I had heard it before; this time I wanted to know why?
When I was in a discussion recently and was discussing the life of having two kids with T1 diabetes; it was said to me again.
“My aunt has diabetes and had her leg amputated. She died, relatively, very young.”
Normally I say to myself, “Say What?—-WHAT WOULD MAKE YOU SAY THAT?” This time I wanted to learn so I tried a different approach.
“I am not trying to be rude, but I am a writer and would like to ask you something, may I?:
“Why would you think I need to know that fact?”
Without a beat the person said, “I stated it because she never took care of herself, I hope your kids don’t do the same.”
The discussion moved on to how she did not mean to offend and I thanked her for her candor and our discussion continued in a different direction.
When people have said this to me over the years, it annoyed me, but this woman’s answer was interesting to me and here’s why.
How many times have we read people stating they are in the middle of a crisis and they seek what to do; but the answers are just as reflected of the person’s bad experiences as they are giving advice. The woman I was speaking to, had good intentions and I’m not saying that each time that line was said to me over the years was also meant the same way.
Now many will say that by sharing their experience they hope to help the person asking for help. Understood. Experience helps others if action steps are also included how the situation came to resolve and there surely is help knowing others know your pain.
When someone is going through something, especially if the situation is just beginning; if one has advice that may help that is medically sound; great. But we might also be better off only letting the person know that we have been there and know their pain and skip to helping solve the problem than sharing the specific ‘horror-story’ details until later, if ever.
If I’m having a problem with, let’s say, my child’s pump. Let’s say my child is on day one and there is a problem. It might be a better option to state, if anything, a possible solution to what I am going through and leave off the point that because of a malfunction you ended up in the hospital with your child throwing up for the next 18 hours.
I think it may be important to share your story at some point but in the middle of a crisis, I would be looking for a solution and not necessarily looking to hear a story with a different result than I am hoping. I’m sure I have shared a horror story or two that we have been through that I probably should have thought an extra second before sharing.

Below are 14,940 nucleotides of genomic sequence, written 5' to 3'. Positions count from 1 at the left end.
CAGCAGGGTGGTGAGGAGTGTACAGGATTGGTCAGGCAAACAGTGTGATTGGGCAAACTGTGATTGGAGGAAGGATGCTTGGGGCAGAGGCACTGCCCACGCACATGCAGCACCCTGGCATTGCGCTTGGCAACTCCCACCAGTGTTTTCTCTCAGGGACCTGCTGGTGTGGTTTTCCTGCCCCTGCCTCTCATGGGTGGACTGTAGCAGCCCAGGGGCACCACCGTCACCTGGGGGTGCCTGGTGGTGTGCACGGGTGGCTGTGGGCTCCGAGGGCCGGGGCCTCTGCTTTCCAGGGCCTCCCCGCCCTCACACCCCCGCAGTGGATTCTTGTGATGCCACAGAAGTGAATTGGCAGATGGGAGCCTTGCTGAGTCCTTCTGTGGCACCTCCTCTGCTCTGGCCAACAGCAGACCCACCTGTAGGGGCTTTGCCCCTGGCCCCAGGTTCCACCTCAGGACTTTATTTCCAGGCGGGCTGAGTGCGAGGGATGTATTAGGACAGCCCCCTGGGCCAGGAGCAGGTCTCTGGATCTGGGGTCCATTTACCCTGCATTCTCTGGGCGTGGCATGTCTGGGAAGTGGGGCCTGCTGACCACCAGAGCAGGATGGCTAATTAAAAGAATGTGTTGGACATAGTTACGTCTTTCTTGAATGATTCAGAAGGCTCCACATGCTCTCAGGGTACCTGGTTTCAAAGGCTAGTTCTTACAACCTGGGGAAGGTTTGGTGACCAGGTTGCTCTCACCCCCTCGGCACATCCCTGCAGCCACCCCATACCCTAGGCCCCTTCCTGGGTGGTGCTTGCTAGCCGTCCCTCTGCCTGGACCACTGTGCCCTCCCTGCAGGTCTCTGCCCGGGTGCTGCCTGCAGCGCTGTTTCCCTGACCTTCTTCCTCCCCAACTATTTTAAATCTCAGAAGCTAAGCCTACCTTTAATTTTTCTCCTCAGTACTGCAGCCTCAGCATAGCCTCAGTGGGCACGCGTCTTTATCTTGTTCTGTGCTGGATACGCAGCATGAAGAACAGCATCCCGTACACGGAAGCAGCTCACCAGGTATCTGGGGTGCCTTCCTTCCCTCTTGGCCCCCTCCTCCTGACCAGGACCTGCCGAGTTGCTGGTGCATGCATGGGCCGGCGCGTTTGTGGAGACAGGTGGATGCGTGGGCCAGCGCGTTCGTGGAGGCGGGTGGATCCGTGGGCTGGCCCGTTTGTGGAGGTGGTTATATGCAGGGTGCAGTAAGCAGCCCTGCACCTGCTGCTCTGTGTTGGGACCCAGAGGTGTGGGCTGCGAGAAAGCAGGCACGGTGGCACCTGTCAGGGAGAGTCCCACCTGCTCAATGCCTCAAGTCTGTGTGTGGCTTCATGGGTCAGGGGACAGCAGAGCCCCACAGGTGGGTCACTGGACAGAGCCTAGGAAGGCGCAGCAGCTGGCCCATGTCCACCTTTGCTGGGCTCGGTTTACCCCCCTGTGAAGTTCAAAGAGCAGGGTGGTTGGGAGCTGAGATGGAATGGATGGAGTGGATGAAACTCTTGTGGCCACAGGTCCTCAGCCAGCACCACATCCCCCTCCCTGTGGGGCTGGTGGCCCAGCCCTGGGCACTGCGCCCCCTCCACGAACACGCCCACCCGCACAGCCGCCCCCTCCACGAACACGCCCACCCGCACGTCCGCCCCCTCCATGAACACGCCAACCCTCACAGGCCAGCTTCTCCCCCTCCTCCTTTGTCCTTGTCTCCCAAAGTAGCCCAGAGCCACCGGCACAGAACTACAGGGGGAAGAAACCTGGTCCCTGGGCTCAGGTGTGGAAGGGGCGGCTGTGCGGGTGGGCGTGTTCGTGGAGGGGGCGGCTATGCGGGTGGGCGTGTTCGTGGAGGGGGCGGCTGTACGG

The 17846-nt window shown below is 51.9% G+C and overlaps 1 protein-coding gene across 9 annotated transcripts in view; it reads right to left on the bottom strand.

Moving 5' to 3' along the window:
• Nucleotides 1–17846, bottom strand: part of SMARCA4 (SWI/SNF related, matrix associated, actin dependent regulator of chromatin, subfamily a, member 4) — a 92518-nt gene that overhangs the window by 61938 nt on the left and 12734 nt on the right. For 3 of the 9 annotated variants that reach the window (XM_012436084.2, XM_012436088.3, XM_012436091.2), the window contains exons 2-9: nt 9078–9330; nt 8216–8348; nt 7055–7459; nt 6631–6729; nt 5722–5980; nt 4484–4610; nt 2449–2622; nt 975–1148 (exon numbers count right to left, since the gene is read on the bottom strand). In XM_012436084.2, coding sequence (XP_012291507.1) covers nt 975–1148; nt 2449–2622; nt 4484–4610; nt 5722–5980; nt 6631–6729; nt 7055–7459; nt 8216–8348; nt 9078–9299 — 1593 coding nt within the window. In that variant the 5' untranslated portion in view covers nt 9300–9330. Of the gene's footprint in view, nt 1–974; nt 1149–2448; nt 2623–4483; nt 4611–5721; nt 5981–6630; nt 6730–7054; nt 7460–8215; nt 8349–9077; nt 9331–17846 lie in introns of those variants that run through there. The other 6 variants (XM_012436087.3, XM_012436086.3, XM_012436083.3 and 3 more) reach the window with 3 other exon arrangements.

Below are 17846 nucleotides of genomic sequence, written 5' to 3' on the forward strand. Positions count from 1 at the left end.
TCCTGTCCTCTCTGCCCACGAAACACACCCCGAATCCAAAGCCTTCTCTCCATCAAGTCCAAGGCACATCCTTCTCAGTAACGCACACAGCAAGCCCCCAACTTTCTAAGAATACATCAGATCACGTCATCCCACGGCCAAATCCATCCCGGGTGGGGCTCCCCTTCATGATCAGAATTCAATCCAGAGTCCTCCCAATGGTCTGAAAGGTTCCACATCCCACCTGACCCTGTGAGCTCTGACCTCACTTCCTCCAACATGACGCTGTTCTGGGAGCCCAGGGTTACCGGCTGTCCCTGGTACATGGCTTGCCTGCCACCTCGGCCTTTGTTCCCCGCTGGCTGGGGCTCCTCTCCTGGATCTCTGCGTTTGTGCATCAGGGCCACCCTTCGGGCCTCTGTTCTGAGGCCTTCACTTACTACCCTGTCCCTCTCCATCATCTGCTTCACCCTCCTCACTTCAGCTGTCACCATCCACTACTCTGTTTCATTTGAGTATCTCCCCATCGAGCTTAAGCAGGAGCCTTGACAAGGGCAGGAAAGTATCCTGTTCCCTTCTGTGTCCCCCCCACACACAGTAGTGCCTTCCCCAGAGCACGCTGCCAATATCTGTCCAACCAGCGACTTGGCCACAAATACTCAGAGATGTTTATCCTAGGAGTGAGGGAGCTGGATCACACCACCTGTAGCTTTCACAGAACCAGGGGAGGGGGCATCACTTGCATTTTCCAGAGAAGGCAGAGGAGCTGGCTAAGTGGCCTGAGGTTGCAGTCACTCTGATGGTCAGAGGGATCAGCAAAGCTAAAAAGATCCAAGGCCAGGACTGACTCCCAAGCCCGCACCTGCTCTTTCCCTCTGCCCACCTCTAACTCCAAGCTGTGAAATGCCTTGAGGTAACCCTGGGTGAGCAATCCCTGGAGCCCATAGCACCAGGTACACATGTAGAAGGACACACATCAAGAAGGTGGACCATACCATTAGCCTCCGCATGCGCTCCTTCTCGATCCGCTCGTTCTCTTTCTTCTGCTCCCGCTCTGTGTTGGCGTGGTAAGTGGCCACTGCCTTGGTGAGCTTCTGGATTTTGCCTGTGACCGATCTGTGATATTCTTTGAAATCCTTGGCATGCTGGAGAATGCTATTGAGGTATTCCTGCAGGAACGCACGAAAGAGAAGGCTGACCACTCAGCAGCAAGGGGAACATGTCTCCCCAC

I get the point that sharing knowledge is important but just like the woman who meant good by telling me about her aunt, it is not necessarily something I wanted, nor needed, to hear AT THAT MOMENT.
It is the ‘AT THAT MOMENT’ where I believe, sometimes, we may want to take another second before a point is shared. By asking ourselves, ‘what does this person NEED to hear right now’, might be a great guide to help them more than anything else.
But this is my opinion, what’s yours? Please share how much information one needs to share when trying to help someone else?
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0 thoughts on “Sometimes Do We Do the Very Thing……..We DO NOT Want Done to Us?????”
I wonder if a lot of people only know that a person had diabetes because of the complications. My aunt had Type 1 and she has a lot of complications and I feel that was my perception of diabetes until my son was diagnosed and I started meeting “normal” healthy people with Type 1. I never saw my aunt check her bg or inject insulin, she was very private about it, all I saw were the bad things caused by high blood sugar.
Our neighbor was diagnosed last year as an adult and I felt that it was important to offer support and someone to answer questions, not horror stories, but then again I’m a D-Mom, not an average person when it comes to this topic. You have made me wonder about how I respond to other crisis…I think I will be more thoughtful when responding to another’s crisis…at least I hope!
Your points and input are fabulous. We all should think, more, and your first paragraph is an incredibly thought-provoking point well made. Thank you for sharing.